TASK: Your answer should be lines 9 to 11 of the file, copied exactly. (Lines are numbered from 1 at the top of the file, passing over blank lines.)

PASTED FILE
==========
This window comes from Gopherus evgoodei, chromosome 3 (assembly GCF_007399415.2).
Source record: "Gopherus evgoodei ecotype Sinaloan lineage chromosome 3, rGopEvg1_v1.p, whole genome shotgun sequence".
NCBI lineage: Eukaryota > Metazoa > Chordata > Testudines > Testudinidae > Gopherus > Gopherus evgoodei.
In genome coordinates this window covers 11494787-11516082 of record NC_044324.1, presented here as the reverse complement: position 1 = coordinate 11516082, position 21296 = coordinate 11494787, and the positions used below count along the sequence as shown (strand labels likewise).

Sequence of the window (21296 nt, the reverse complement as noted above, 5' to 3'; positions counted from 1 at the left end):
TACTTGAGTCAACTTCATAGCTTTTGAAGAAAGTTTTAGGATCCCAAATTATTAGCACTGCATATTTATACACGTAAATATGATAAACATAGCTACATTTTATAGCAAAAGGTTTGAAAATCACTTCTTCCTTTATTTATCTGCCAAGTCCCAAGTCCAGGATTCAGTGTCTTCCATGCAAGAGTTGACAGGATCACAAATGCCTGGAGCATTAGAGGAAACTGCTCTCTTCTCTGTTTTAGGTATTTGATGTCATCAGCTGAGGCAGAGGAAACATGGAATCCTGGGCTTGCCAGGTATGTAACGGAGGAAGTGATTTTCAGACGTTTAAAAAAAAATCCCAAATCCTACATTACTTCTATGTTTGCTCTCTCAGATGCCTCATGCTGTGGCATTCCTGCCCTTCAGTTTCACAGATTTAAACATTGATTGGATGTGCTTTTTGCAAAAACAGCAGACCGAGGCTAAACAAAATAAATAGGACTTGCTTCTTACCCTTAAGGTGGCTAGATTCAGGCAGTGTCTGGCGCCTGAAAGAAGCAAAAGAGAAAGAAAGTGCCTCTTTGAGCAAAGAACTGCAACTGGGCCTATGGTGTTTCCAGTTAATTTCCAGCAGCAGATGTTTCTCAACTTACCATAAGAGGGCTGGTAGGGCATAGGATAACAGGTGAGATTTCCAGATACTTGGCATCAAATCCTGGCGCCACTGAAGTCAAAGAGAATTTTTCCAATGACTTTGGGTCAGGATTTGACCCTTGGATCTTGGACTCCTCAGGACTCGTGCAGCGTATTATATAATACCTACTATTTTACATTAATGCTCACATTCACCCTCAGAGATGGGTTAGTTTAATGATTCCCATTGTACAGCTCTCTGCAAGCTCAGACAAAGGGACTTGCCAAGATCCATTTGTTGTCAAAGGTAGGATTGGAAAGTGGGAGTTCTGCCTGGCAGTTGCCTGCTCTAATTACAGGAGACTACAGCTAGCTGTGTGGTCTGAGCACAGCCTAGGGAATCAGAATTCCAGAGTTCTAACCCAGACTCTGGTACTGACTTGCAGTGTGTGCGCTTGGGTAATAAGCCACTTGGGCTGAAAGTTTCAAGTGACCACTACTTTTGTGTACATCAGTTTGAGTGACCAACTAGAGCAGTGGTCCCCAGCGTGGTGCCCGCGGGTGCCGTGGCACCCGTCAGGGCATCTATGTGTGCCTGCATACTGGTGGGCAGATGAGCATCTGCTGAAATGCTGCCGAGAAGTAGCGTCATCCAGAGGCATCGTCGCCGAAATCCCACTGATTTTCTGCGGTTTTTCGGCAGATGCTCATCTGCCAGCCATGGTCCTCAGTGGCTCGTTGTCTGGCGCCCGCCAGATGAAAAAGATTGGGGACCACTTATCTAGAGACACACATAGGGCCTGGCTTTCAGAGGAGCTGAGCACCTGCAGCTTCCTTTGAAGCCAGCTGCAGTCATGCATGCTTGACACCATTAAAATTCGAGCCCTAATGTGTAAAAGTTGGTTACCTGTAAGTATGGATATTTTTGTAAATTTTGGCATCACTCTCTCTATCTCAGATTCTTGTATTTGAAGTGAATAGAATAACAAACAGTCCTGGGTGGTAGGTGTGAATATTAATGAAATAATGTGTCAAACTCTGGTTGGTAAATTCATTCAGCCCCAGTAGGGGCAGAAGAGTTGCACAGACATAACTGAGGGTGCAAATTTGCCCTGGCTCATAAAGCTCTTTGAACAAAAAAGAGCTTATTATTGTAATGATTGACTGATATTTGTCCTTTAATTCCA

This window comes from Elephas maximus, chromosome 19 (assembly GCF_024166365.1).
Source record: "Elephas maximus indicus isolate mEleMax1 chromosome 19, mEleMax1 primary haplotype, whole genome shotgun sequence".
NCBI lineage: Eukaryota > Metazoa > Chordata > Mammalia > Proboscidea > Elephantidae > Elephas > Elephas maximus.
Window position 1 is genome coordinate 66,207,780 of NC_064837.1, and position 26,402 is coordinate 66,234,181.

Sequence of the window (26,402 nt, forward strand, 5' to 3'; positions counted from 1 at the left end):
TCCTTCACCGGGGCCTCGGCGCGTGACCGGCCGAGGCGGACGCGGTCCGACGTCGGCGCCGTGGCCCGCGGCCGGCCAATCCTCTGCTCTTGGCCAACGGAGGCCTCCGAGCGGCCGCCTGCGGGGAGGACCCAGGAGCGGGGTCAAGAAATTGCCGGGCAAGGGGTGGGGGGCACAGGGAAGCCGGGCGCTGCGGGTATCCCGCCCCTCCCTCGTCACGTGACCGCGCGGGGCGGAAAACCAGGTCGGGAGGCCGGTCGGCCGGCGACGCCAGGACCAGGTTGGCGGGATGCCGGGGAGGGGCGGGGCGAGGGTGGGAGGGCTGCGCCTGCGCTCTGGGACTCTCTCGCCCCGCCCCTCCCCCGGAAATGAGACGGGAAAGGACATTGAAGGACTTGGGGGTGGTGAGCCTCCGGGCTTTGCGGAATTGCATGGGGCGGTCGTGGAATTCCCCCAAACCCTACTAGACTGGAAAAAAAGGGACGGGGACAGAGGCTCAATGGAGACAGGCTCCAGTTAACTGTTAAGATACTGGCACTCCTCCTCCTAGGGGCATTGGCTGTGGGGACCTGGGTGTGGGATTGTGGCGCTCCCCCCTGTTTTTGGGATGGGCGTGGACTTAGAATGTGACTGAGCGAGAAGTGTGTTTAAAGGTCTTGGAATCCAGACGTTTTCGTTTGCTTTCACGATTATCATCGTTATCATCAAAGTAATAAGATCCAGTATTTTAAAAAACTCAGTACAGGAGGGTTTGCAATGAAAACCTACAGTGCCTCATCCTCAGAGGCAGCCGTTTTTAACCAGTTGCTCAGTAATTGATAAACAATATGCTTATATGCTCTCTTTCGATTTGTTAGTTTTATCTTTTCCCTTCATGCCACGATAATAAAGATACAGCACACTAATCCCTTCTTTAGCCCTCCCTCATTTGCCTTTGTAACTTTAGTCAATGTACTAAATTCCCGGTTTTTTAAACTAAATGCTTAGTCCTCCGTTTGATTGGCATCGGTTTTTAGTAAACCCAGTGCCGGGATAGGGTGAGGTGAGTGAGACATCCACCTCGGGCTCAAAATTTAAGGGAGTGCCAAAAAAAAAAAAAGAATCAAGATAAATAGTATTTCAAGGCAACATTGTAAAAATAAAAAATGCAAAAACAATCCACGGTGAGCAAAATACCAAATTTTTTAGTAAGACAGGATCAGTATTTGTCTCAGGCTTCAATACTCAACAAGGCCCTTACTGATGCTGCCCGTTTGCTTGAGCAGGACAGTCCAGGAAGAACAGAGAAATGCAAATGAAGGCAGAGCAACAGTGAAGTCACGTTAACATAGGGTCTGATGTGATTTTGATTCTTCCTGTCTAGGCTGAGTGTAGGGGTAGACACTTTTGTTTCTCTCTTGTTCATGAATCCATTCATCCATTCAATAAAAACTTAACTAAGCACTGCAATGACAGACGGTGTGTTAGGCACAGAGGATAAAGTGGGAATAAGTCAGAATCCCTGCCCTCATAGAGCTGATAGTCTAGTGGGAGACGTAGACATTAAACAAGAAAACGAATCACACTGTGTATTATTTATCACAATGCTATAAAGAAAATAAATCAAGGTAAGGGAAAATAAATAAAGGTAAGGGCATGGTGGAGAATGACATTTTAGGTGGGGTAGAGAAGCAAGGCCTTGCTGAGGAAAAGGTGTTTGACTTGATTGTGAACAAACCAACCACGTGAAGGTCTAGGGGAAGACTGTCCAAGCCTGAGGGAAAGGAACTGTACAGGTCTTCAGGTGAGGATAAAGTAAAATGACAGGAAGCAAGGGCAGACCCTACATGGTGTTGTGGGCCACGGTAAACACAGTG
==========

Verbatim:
NCBI lineage: Eukaryota > Metazoa > Chordata > Mammalia > Proboscidea > Elephantidae > Elephas > Elephas maximus.
Window position 1 is genome coordinate 66,207,780 of NC_064837.1, and position 26,402 is coordinate 66,234,181.

Sequence of the window (26,402 nt, forward strand, 5' to 3'; positions counted from 1 at the left end):